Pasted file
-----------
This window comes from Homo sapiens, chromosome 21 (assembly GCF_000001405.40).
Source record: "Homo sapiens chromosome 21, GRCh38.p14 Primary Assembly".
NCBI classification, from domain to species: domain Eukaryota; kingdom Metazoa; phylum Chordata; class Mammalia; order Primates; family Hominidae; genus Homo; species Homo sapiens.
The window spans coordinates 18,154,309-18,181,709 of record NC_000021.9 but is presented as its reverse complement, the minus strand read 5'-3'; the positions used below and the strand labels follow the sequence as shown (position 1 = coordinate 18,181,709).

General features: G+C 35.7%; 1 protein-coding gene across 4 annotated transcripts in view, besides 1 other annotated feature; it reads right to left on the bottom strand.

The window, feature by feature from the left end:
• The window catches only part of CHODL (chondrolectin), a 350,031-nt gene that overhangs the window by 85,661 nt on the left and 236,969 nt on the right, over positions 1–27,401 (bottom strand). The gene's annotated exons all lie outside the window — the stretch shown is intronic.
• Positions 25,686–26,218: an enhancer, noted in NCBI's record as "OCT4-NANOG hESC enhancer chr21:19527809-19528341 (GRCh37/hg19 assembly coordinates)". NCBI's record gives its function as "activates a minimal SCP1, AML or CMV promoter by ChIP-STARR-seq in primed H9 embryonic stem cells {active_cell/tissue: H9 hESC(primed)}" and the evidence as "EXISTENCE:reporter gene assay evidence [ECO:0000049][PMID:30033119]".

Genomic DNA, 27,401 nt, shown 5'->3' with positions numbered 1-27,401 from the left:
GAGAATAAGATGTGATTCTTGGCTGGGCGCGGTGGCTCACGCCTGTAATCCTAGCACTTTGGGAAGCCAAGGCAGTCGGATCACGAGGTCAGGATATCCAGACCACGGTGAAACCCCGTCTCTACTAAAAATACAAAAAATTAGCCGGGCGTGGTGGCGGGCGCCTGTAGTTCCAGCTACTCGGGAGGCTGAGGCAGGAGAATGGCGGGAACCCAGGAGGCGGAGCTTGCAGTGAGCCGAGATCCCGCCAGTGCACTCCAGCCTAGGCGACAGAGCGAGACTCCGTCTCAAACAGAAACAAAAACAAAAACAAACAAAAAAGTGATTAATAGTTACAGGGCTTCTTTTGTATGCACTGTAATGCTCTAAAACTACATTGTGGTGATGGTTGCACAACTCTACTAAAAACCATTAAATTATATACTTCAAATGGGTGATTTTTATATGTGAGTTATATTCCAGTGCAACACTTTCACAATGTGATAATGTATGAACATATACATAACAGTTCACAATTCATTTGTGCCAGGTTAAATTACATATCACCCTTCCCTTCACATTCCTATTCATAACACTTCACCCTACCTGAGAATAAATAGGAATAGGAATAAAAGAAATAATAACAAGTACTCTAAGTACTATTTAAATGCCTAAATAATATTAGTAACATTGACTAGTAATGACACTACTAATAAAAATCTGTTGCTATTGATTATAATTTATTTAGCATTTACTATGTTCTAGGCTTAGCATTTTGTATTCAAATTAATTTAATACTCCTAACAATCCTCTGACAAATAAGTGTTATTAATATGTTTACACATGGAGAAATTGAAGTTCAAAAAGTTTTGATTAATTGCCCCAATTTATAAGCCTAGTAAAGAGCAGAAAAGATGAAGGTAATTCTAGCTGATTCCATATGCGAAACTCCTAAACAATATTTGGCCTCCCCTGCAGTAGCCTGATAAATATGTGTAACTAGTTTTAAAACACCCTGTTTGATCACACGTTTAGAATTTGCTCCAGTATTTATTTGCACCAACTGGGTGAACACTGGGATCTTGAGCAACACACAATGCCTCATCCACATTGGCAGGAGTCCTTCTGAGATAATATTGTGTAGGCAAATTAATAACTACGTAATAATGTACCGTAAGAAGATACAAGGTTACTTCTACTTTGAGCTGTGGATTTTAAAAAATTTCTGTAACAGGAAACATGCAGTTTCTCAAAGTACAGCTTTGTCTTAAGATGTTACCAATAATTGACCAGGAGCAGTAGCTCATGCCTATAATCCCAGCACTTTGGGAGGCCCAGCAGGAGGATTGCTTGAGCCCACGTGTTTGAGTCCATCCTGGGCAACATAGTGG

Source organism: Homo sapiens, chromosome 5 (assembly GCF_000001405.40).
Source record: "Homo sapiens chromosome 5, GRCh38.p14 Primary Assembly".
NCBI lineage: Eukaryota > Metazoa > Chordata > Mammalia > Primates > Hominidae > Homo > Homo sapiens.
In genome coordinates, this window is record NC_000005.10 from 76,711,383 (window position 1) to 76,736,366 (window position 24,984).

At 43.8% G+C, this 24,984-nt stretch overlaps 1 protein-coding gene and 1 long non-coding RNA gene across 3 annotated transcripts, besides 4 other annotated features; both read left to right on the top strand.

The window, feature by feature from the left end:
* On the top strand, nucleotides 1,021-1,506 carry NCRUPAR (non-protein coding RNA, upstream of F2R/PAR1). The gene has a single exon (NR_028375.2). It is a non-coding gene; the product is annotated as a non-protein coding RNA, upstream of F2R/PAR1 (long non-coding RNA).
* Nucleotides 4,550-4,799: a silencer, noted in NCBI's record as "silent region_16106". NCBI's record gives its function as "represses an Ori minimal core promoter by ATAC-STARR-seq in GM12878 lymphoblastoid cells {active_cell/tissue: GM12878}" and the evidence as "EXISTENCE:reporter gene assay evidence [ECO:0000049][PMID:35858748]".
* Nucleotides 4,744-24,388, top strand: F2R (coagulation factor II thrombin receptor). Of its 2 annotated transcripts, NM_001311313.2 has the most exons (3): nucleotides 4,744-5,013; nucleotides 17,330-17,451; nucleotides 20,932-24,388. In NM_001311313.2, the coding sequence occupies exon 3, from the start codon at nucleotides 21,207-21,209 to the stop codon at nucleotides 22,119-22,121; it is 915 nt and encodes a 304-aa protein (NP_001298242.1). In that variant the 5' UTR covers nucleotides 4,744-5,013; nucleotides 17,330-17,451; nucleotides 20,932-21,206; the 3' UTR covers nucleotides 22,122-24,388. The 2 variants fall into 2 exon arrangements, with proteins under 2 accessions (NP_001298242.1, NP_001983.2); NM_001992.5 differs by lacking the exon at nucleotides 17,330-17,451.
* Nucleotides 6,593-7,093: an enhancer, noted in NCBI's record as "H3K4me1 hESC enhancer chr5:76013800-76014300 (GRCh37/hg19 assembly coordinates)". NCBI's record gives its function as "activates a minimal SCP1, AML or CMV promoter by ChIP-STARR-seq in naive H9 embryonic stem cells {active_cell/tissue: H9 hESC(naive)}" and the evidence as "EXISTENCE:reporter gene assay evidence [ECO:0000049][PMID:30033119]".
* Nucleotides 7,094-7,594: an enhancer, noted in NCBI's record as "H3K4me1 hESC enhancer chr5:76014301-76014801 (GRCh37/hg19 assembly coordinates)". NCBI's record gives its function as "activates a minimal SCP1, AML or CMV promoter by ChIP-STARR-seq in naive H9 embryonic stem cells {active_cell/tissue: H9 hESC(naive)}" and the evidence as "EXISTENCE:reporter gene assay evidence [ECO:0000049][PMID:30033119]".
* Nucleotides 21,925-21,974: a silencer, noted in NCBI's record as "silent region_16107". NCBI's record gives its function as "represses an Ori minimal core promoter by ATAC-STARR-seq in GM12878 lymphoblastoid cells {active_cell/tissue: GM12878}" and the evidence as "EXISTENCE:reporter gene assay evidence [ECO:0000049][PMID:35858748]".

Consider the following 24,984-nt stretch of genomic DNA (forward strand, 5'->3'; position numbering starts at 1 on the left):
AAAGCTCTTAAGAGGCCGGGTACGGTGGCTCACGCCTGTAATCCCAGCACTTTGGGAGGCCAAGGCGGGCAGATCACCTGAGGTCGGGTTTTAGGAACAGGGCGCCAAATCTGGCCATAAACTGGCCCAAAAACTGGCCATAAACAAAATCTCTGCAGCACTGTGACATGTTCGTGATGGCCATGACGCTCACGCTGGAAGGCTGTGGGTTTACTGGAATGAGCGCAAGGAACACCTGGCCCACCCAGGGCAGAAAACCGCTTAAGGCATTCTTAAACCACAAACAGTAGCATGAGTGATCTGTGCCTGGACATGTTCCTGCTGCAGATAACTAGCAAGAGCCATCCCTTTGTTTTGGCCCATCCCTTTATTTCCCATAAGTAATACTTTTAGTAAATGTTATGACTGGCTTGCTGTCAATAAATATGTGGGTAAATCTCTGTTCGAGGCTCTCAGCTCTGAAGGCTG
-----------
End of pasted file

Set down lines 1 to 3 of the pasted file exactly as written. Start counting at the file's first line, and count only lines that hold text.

This window comes from Homo sapiens, chromosome 21 (assembly GCF_000001405.40).
Source record: "Homo sapiens chromosome 21, GRCh38.p14 Primary Assembly".
NCBI classification, from domain to species: domain Eukaryota; kingdom Metazoa; phylum Chordata; class Mammalia; order Primates; family Hominidae; genus Homo; species Homo sapiens.